The previous two answers show exactly why you should not try to bias an amp 'by current' without knowing a lot more about it.
First, you must know (not assume) the plate voltage to have any chance of telling whether the tube will even take it, let alone bias correctly at some particular current/dissipation.
And second, the 70% "rule of thumb" is questionable anyway. It's an upper limit, not a target.
The right current is above the point where crossover distortion occurs on a full-signal clean tone, and below the point where the tube ratings are exceeded when driven fully into distortion. Sometimes this is a small range, sometimes large. Often - with well-known amp/tube combinations - you can pick a figure which will be in the right range without having to measure anything else directly.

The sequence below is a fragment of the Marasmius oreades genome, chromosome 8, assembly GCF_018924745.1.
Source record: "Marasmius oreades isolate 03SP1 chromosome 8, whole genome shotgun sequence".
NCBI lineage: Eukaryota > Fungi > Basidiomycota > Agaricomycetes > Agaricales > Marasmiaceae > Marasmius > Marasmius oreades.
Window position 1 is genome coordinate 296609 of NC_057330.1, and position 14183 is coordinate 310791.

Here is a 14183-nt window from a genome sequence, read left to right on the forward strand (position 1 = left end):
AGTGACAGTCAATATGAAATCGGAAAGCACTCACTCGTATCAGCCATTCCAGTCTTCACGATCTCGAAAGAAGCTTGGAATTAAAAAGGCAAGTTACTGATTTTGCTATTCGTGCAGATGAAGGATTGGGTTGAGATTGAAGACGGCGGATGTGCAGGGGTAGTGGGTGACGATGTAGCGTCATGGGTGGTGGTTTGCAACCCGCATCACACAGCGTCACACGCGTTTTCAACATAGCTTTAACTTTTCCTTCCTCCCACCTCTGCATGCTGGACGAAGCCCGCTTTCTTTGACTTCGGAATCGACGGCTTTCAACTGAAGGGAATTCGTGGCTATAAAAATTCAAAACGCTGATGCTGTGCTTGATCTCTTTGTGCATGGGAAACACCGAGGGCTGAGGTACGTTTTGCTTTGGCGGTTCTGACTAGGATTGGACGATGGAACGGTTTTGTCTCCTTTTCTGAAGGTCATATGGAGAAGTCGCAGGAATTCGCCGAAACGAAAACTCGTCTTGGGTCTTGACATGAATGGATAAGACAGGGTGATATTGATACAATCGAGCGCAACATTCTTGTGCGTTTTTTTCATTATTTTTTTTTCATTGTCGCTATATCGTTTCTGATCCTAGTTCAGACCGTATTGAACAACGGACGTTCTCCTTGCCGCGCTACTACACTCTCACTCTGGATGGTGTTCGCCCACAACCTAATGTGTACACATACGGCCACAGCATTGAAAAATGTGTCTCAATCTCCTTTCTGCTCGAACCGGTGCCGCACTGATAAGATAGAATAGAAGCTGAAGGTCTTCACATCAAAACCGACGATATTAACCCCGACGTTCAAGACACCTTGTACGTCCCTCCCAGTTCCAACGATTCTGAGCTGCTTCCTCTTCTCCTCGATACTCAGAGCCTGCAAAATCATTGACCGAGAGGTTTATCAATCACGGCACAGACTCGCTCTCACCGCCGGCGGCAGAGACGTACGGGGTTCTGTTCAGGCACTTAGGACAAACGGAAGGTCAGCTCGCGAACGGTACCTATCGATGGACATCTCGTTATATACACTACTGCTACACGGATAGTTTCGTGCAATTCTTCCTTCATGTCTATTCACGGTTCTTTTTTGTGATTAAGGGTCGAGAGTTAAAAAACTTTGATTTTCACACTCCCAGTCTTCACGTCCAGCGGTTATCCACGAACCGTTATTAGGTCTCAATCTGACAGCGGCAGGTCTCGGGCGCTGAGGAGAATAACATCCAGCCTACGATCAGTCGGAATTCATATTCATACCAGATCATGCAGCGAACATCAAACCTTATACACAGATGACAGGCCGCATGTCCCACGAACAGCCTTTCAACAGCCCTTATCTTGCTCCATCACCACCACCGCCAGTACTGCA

Another problem is that if you're using the common plug-in bias probes, the current you measure includes screen current (usually a few mA). Actually, this is a good thing in some ways as it reduces the real plate current slightly at any given measurement, hence making the setting a little more conservative - but most people don't seem to know this, let alone account for it. Either way, quoting bias figures to +/- 1mA, or anything like it, is inherently flawed.